Gary Drayton

Families That Fed AmericaHow Food Reflects Vietnam’s History of Colonialism, Emigration and Resilience

The foods of Vietnam taste of history. Their refreshing flavors, varied textures and vibrant colors reflect the country’s nearly two millennia of foreign incursions and local adaptation. The result: a unique culinary blend of ingredients and techniques from East Asia and Southeast Asia, with a touch of the West.

It starts with geography. Vietnam’s lengthy coastline has long invited foreign traders and intruders—especially its northern neighbor, China, which began colonizing Vietnam in the first century B.C. The Chinese pushed into Vietnam on and off for about a millennium, influencing social structures, language and food. After numerous uprisings, including one led by two sisters, the Vietnamese gained independence in 939 A.D. They emerged from that era as survival artists, having added Chinese words to their vocabulary and Chinese spices to their foods. They intermarried and adopted cultural elements ranging from Buddhism to chopsticks.

Over time, new foreign aggressors such as the Mongols and Europeans arrived, and Vietnamese culture continued to selectively absorb—and reinterpret—new ideas. The 20th century brought a devastating civil and proxy war, along with French, Japanese and American presence. On Vietnamese soil, already enriched by ideas from near and far, cultures rubbed shoulders to yield iconic dishes: Pho noodle soup reflects the French love of beef (before they arrived, the Vietnamese mostly used cows as beasts of burden, not as a food source), while banh mi sandwiches make prominent use of the French baguette.

The Vietnam War officially ended in 1973. But promises of a cease-fire and peaceful reunification between North and South Vietnam quickly vanished as hostilities resumed. In April 1975, when pro-Western South Vietnam fell to communist North Vietnam, a flood of southern Vietnamese scrambled to escape. More than 130,000 people were evacuated in 1975 alone, and many others followed via boats and orderly departure programs. They seeded Vietnamese communities all over the globe. Wherever Vietnamese refugees settled—whether that was San Jose, Paris or Sydney—they brought food memories with them.

This video tells the story of my family’s journey to America and how we preserved our culture and identity through food traditions. Among the few possessions my mother could cram into a single shoulder bag when we quickly fled the country, she brought a notebook of handwritten recipes as a lifeline to our past. But as we adapted recipes to new circumstances, we evolved the flavors of Vietnam and found a path to not just being Vietnamese in America—but to be Vietnamese Americans.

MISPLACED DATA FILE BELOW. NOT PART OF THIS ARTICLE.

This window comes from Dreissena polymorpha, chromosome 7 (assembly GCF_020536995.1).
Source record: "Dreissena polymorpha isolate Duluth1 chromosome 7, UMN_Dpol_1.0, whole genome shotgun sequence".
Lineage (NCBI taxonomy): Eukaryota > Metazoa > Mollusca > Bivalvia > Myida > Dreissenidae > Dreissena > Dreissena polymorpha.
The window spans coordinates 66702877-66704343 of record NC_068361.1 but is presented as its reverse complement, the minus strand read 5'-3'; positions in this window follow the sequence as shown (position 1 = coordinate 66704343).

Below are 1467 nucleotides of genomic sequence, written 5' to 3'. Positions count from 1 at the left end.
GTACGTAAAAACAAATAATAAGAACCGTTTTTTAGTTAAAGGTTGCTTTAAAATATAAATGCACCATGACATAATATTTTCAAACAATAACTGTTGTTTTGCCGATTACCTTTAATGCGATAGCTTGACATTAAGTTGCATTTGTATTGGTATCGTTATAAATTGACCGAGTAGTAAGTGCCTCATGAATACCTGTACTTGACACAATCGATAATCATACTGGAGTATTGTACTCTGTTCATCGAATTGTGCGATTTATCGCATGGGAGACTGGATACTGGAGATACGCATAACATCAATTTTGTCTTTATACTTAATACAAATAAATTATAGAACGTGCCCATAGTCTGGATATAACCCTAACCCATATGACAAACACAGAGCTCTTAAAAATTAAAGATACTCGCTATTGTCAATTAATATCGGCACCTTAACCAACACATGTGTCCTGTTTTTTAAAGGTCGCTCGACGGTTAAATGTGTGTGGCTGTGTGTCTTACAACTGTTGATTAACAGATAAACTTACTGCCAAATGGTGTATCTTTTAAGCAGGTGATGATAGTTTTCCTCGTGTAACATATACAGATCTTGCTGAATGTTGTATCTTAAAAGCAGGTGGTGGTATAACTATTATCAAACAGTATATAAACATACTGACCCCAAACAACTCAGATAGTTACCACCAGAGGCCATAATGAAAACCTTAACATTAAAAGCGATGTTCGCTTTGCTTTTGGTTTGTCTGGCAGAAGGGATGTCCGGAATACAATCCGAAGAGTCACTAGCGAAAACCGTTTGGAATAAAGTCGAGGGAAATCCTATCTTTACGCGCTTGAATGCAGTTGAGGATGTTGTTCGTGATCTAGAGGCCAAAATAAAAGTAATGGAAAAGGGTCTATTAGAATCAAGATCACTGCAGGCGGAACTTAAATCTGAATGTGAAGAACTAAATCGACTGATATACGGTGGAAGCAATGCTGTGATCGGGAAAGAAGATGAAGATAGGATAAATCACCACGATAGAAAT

Bò Kho, a Vietnamese Beef Stew


  • 2 1/3 pounds boneless beef chuck, well trimmed (about 2 pounds after trimming) and cut into 1 1/2-inch chunks

  • 1 hefty stalk lemongrass, loose leaves discarded, cut into 3-inch lengths, and bruised with the broad side of a cleaver or chef’s knife

  • 3 tablespoons fish sauce

  • 1 1/2 teaspoons Chinese five-spice powder

  • 2 1/2 tablespoons peeled and minced fresh ginger

  • 1 1/2 teaspoons brown sugar

  • 1 bay leaf

  • 3 tablespoons canola or other neutral oil

  • 1 yellow onion, finely chopped

  • 2 cups peeled, seeded, and chopped fresh tomato or 1 can (14 ounces) crushed tomato

  • Generous 1/2 teaspoon salt

  • 2 star anise (16 robust points total)

  • 3 cups water

  • 1 pound carrots, peeled and cut into 1-inch chunks

  • 1/4 cup chopped fresh Vietnamese coriander or Thai basil leaves


  1. In a bowl, combine the beef, lemongrass, fish sauce, five- spice powder, ginger, brown sugar, and bay leaf. Mix well with chopsticks to coat the beef evenly. Set aside to marinate for 30 minutes.

  2. In a heavy-bottomed 5-quart Dutch oven, heat the oil over high heat until hot but not smoking. Working in batches, add the beef and sear on all sides, then transfer to a plate. Each batch should take about 3 minutes. Reserve the lemongrass and bay leaf from the marinade and discard the rest.

  3. Lower the heat to medium-low, add the onion, and cook gently, stirring, for 4 to 5 minutes, or until fragrant and soft. Add the tomato and salt and stir to combine. Cover and cook for 12 to 14 minutes, or until the mixture is fragrant and has reduced to a rough paste. Check occasionally to make sure the tomato mixture is not sticking to the bottom of the pan. If it is, stir well and splash in some water.

  4. When the paste has formed, add the beef, lemongrass, bay leaf, and star anise, give the contents of the pot a bit stir, and cook, uncovered, for another 5 minutes to allow the flavors to meld and penetrate the beef. Add the water, bring to a boil, cover, lower the heat to a simmer, and cook for 1 1/4 hours, or until the beef is chewy-tender (a sign that it is close to being done). To test for doneness, press on a piece; it should yield but still feel firm.

  5. Add the carrots and return the stew to a simmer, adjusting the heat if needed. Cook, uncovered, for about 30 minutes, or until the carrots and beef are tender. (This stew may be made up to 2 days in advance. Let cool, cover, and refrigerate, then bring to a simmer before continuing.)

  6. Just before serving, do a final taste test. Add salt or a shot of fish sauce to intensify the overall flavor. Or, splash in a bit of water to lighten the sauce. Transfer the stew to a serving dish, removing and discarding the lemongrass, bay leaf, and star anise. Garnish with the Vietnamese coriander and serve.

Andrea Nguyen is a cooking teacher and the James Beard Award-winning author of numerous cookbooks, such as The Pho Cookbook, The Banh Mi Handbook and Into the Vietnamese Kitchen, which includes this recipe.